On July 24, 1948, an event occurred that would not only change the lives of two experienced airline pilots but also play a critical role in shaping the unfolding UFO phenomena in the United States. The Chiles-Whitted UFO encounter, near Montgomery, Alabama, remains one of the most significant and controversial UFO sightings in history. After extensive investigation by Project Blue Book, the U.S. Air Force’s long-running official inquiry into unidentified flying objects, the incident was labeled as unexplained. It was later argued many years later the object was a meteor, however, many remain unconvinced to this day.
The witnesses to this event were two experienced commercial pilots, Clarence S. Chiles and John B. Whitted. On that fateful night, they were piloting an Eastern Airlines Douglas DC-3 passenger plane from Houston to Atlanta. At approximately 2:45 a.m., while cruising at about 5,000 feet near Montgomery, Alabama, they reported seeing a bright light in the distance.
As the light drew closer, it became clear to the pilots that this was not an ordinary aircraft. They described it as a cigar- or torpedo-shaped object, about 100 feet long, with no wings, and emitting a bright light from its underside. The object was said to have a double row of windows through which bright lights glowed, and it left a trail of fire in its wake.
Both Chiles and Whitted claimed the object shot past their DC-3 at high speed before climbing into the clouds with a tremendous burst of flame. The encounter lasted a mere 10 to 15 seconds, but it left a lasting impression on both men. They later sketched similar pictures of the object, providing some of the earliest and most detailed eyewitness accounts of what would become known as a “UFO.”
The U.S. Air Force initiated an investigation into this sighting under Project Sign, the predecessor to Project Blue Book. The official Project Blue Book documentation regarding the incident includes the following:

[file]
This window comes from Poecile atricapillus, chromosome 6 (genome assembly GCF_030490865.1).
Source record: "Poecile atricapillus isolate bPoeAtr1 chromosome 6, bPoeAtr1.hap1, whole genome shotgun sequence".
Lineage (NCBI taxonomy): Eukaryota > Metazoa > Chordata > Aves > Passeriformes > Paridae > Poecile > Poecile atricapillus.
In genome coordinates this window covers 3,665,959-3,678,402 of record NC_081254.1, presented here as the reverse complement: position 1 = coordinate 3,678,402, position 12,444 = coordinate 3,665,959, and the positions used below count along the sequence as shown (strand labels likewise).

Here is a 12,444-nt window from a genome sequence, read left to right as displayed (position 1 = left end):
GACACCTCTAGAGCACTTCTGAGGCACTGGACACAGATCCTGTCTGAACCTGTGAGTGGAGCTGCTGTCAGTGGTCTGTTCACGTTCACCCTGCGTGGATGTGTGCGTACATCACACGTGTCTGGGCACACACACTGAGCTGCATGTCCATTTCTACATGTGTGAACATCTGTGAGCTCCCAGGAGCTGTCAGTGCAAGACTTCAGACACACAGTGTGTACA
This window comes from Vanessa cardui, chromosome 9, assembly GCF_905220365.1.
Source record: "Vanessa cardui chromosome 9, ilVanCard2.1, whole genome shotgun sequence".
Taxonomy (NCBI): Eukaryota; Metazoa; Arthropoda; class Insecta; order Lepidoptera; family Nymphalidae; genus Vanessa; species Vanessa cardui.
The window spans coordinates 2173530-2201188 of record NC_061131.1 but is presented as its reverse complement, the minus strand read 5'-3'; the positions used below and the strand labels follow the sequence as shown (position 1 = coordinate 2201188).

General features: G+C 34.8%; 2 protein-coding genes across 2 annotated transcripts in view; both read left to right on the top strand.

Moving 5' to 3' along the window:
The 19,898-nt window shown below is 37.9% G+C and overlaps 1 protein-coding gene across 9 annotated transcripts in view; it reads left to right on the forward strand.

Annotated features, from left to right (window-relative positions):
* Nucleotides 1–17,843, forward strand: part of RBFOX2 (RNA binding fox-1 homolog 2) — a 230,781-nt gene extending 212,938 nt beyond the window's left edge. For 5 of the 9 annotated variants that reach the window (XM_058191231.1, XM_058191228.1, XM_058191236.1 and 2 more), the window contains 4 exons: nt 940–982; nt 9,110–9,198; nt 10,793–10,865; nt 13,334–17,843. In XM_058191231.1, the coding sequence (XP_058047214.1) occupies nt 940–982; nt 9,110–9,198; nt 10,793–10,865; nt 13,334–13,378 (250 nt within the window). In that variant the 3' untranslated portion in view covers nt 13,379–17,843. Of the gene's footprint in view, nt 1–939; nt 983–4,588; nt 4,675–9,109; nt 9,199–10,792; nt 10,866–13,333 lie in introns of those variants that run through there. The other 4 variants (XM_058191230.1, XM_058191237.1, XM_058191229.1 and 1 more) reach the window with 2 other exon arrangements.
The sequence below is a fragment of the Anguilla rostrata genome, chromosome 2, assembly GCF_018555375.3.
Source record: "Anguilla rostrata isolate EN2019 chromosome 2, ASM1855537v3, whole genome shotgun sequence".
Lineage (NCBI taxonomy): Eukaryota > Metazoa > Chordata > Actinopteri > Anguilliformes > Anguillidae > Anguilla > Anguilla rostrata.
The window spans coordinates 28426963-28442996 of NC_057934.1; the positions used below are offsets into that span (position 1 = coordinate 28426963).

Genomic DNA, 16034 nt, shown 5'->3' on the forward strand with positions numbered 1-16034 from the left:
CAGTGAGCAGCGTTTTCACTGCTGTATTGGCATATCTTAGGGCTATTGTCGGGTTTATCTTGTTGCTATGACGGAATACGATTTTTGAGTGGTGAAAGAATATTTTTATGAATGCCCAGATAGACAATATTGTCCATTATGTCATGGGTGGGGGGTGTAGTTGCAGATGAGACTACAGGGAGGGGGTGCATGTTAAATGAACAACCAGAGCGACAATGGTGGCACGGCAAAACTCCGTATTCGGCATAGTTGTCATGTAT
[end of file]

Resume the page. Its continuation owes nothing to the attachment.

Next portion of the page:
“Both pilots stated under interrogation that the object was definitely a mechanical device of some type. An exhaust trail 50 times the length of the object was seen as the object pulled up into a cloud bank to the ESE. No sound was heard, no odors detected, and the object was not picked up by radar.”
While early Project Sign investigators were intrigued by the pilots’ claims and considered the possibility that they had seen an extraterrestrial spacecraft, the final assessment of Project Blue Book concluded that Chiles and Whitted had misidentified a meteor.
However, this explanation has been met with criticism. Skeptics point out that the pilots’ description of the object’s maneuvers, specifically the abrupt change in direction, does not align with the known behavior of meteors. In addition, the detailed descriptions of the object’s structure and lighting suggest an engineered, mechanical craft rather than a natural phenomenon.
Significance and Legacy
The Chiles-Whitted UFO Encounter stands out as one of the most significant UFO sightings for several reasons. First, the witnesses were experienced pilots, lending credibility to their report. Secondly, their sighting was one of the first to describe a UFO as a structured, mechanical craft, which has since become a common characteristic in many UFO reports.
Moreover, this case played a significant role in shaping official and public attitudes towards UFOs in the U.S. The incident helped prompt the U.S. Air Force to launch Project Blue Book, which ran from 1952 to 1969 and collected, categorized, and analyzed over 12,000 UFO sightings.
The official files for the case are below. It is noted that due to the age, some are not readable, however it is recommended to continue through the PDF file as many more are not as bad as some of the initial pages.